So it was with great delight that I finally caught sight of Jeff Mermelstein's ARENA at The Leica Gallery in SF. First, I must confess I'm not a big fan of the book's cover- it has the super glossy veneer of an over produced coffee table book desperately trying to blind you with Bling because of the paucity of quality to be found within. Already familiar with the quality of Mermelstein's work, I refused to be dissuaded by it's unfortunate manner of dress and was quickly overcome by a long forgotten feeling, a nostalgia, not of images already seen, but of someone allowed to enter the sacred realm of he who sees things in a very special way, and is allowing you the honor of sharing that vision. It was the same feeling I often felt walking into Light Gallery at 724 5th Ave. in the mid seventies, as if wandering about the clouds of photographic heaven.

ARENA displays Mermelstein as a photographer at the peak of his game, seeing details we would normally bypass- details which if we did stop to notice, and photograph, would never render with the insight, clarity and finesse that he delivers. It is a picture of a photographer wielding the ability to make the ordinary surreal, and the surreal a most palpable reality.

Will any of the current crop of newbie street photo wannabes ever reach such heights- I would hope so, though I most probably won't be around to witness it.

Tuesday, August 13, 2019

Vanishing New York

          Photo: © Stan Banos

I left New York at the turn of the century, after 40+ years of being a hard core, native New Yorker. Something had changed, I felt it was part me and part... New York itself, the home I had so loved, respected and championed. Of course, when you live in the midst of something, are surrounded by it, engulfed by it- it's often hard to view things fairly, proportionately or even rationally. All I knew, is that for the first time in my life, New York felt alien to me, something now strangely apart from me, no longer just the natural extension of everything both good and not so good about me and every other of my fellow New Yorkers... I had long ago stopped romanticizing New York, I knew it cared nothing about me, neither as individual nor as the very smallest of its cogs, but even the sense of mutual, sustained respect for having withstood everything it had thrown my way both as child and adult had suddenly begun to wane and tarnish.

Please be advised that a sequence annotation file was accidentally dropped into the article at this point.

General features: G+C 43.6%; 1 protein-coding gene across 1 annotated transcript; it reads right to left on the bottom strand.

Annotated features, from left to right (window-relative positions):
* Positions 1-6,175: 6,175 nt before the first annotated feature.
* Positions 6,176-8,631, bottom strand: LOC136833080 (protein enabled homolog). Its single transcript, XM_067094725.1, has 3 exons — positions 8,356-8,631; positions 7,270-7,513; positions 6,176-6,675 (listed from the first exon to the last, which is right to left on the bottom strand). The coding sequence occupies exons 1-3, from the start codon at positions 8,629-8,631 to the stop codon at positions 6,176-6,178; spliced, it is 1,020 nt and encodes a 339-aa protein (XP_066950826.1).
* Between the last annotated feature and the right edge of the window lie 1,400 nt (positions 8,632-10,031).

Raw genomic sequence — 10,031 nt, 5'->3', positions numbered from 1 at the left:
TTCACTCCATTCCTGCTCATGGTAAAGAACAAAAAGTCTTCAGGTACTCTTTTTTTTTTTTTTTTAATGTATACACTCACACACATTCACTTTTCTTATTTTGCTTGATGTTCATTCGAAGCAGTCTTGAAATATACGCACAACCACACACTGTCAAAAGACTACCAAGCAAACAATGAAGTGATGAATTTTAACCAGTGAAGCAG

My favorite scene (the only worthwhile scene in my opinion) from Martin Scorsese's abysmal Gangs of New York was the very end, where New York's skyline morphs and transforms throughout the decades, a CGI transformation that embarrassingly almost brought me to tears, particularly since my parents first arrived at its shores in the early fifties having "migrated" from Puerto Rico and settled in a $40 cold water flat on Crosby St. in... SOHO. I sensed that I was getting older, no longer part of the generation that was changing New York on a street or cultural level, but something else was going on, a change that was occurring and metastasizing from what seemed to be outside forces well beyond the farthest reaches of its outer boroughs. And I saw it all around me, the rampant gentrification, the disappearing neighborhood joints and landmarks, the skyrocketing prices of anything and everything imaginable, and the not so tangible but very definite change of... attitude.